Showing posts from September, 2018

God be in my head

The Nineteenth Sunday after Pentecost
September 30, 2018

Quick - name a prayer you can say from memory.

You might answer "The Lord's Prayer," or perhaps a table grace, or "Now I lay me down to sleep." Would you like to commit another meaningful prayer from the Anglican tradition to memory? Today's anthem text is an old English prayer that is easy to memorize and well worth the effort.

"God be in my head" comes from the Sarum Primer, a collection of prayers and worship resources first developed in Salisbury, England, during the 13th century. "Sarum" is the abbreviation for the Latin word for Salisbury. The collection was used throughout Britain, as well as parts of continental Europe. 

Singing is a proven aid to memorization. When we sing a text repeatedly, it is embedded deeply in our memory. "God be in my head" has been set to music by many composers; over 150 choral settings are currently in print. Our Cathedral Choir will sing …

Thanksgiving for our Cathedral Musicians

The Eighteenth Sunday after Pentecost
September 23, 2018

In today's edition of Praying Twice, I invite you to give thanks for our cathedral musicians. As I write this late Saturday afternoon, your Cathedral Choir has spent the entire day in rehearsals, worship, and workshops. We are immersed in musical preparations for All Saints' Day, Advent, Christmas, and Epiphany. (Yes, we are always working at least 3 months ahead!) I have never met a more committed group of singers. Their gifts of time and talent enable us to offer music of the highest quality to the glory of God.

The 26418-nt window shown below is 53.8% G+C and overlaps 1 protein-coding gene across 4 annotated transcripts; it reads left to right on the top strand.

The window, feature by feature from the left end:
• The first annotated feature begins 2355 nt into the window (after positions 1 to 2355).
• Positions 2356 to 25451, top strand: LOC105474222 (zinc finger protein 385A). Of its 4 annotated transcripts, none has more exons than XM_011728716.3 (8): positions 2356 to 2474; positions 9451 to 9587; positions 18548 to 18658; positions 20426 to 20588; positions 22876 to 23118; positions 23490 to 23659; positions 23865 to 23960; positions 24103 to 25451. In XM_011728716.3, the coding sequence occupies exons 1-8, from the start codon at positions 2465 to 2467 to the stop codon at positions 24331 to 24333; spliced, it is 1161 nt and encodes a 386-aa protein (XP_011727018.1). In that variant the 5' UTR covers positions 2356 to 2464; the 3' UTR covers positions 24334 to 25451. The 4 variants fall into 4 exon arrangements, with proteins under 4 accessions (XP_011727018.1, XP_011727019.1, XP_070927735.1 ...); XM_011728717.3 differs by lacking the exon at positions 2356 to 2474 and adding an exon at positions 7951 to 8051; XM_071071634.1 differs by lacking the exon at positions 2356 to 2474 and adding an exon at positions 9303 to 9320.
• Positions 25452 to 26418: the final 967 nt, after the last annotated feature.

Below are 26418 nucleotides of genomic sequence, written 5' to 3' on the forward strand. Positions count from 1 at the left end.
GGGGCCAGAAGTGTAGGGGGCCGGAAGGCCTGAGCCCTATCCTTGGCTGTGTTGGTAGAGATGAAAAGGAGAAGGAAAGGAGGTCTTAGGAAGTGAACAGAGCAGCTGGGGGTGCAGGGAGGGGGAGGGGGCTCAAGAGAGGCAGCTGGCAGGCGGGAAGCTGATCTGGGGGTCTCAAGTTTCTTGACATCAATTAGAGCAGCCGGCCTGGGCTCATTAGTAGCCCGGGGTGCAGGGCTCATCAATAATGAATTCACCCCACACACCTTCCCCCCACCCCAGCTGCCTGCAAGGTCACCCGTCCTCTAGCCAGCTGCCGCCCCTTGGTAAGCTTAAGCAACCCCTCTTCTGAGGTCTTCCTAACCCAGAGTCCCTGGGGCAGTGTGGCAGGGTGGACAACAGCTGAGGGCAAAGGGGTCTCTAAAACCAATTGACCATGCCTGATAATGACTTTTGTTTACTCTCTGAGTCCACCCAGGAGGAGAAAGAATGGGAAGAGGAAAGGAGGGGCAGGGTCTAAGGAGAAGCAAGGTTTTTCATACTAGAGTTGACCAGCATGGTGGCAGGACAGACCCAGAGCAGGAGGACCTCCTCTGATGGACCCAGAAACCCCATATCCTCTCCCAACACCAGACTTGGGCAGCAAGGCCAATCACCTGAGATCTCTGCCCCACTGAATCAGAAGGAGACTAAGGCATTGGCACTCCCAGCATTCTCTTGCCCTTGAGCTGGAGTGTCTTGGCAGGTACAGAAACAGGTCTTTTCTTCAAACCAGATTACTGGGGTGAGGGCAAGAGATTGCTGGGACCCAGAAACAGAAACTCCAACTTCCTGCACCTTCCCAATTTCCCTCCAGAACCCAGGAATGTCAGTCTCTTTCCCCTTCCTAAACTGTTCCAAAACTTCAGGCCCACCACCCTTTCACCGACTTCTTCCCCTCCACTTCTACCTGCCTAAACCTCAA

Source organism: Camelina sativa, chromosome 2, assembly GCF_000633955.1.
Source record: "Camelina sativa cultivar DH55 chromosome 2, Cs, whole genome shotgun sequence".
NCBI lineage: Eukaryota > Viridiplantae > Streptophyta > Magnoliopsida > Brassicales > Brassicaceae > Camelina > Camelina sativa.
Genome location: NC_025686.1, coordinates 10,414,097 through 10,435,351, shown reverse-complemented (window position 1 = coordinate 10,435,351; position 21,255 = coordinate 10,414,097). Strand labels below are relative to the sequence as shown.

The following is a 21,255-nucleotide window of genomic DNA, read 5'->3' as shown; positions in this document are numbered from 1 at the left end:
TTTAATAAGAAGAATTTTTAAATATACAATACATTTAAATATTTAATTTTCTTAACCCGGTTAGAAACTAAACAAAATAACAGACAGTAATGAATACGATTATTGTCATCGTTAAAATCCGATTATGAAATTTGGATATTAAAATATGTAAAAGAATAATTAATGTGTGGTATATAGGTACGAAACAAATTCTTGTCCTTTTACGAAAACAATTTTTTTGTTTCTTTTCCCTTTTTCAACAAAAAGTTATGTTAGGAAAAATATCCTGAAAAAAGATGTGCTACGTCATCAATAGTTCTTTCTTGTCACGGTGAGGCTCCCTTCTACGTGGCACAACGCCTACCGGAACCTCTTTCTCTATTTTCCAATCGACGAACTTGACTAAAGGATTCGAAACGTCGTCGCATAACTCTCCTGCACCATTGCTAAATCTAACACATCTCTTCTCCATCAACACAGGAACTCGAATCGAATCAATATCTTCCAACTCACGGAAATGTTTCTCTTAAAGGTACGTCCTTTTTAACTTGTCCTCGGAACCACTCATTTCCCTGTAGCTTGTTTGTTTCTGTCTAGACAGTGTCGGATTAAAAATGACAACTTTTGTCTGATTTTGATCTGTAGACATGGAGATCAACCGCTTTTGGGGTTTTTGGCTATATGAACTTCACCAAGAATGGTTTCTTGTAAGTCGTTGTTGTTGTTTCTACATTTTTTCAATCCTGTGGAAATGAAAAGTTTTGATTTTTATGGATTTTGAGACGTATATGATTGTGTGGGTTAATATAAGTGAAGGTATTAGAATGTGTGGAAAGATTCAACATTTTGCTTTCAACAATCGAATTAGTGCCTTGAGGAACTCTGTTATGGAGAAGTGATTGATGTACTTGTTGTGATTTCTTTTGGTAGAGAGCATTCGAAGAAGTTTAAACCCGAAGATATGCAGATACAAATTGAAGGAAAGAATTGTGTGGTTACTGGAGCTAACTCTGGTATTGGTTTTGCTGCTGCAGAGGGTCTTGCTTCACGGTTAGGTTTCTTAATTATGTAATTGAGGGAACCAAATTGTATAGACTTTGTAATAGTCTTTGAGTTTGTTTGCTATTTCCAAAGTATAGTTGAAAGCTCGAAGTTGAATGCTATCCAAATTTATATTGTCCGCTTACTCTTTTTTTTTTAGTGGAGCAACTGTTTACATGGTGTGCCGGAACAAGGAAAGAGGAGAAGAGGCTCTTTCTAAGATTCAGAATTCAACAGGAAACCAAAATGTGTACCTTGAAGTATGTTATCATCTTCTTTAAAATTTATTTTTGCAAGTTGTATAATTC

Last Wednesday, our buildings were filled with the cheerful sounds of singing children and ringing handbells, as well as the aromas of a delicious meal served by one of our Cantate Choral Academy parents. On any given day, the majestic sounds of organists practicing on our historic pipe organ waft through our buildings. The light at the end of the hall? That's one of our music library volunteers donating time …

Come, My Way, My Truth, My Life

The Seventeenth Sunday after Pentecost
September 16, 2018

This Sunday's offertory anthem is an Anglican choral classic: "Come, My Way, My Truth, My Life" by Harold Friedell. Hear a recording: Come, My Way, My Truth, My Life

The text, found in The Hymnal 1982 #487, is a well-loved poem by George Herbert (1593-1633), a English poet and priest:

Come, my Way, my Truth, my Life:
such a way as gives us breath;
such a truth as ends all strife;
such a life as killeth death.

Come, my Light, my Feast, my Strength:
such a light as shows a feast;
such a feast as mends in length;
such a strength as makes his guest.

Come, my Joy, my Love, my Heart:
such a joy as none can move;
such a love as none can part;
such a heart as joys in love.

Herbert's writings are associated with the metaphysical poets, and all of his surviving English poems are based on devotional themes. His creative use of poetic structure was ahead of his time and makes his poetry especially memorable. One particularly fascinating …

Let Everything That Hath Breath Praise the Lord!

The Sixteenth Sunday after Pentecost
Sunday, September 9, 2018

Welcome to a new season of Praying Twice! Our full Cathedral Choir returns this morning with a traditional Anglican chant setting of Psalm 150 by Charles Villiers Stanford (1852-1924). 

Born in Ireland, Stanford founded the Royal College of Music and taught at the University of Cambridge. His students included Gustav Holst and Ralph Vaughan Williams. His best-known compositions are staples of the Anglican choral repertoire, and his melodic style makes his music a favorite of singers.

This psalm is one of the great songs of praise found in the Old Testament. The text paints a vivid image of music in the ancient temple, and it encourages all living creatures to raise their voices in singing God's praise.

O praise God in his holiness;
praise him in the firmament of his power.
Praise him in his noble acts;
praise him according to his excellent greatness.
Praise him in the sound of the trumpet;
praise him upon the lute and harp.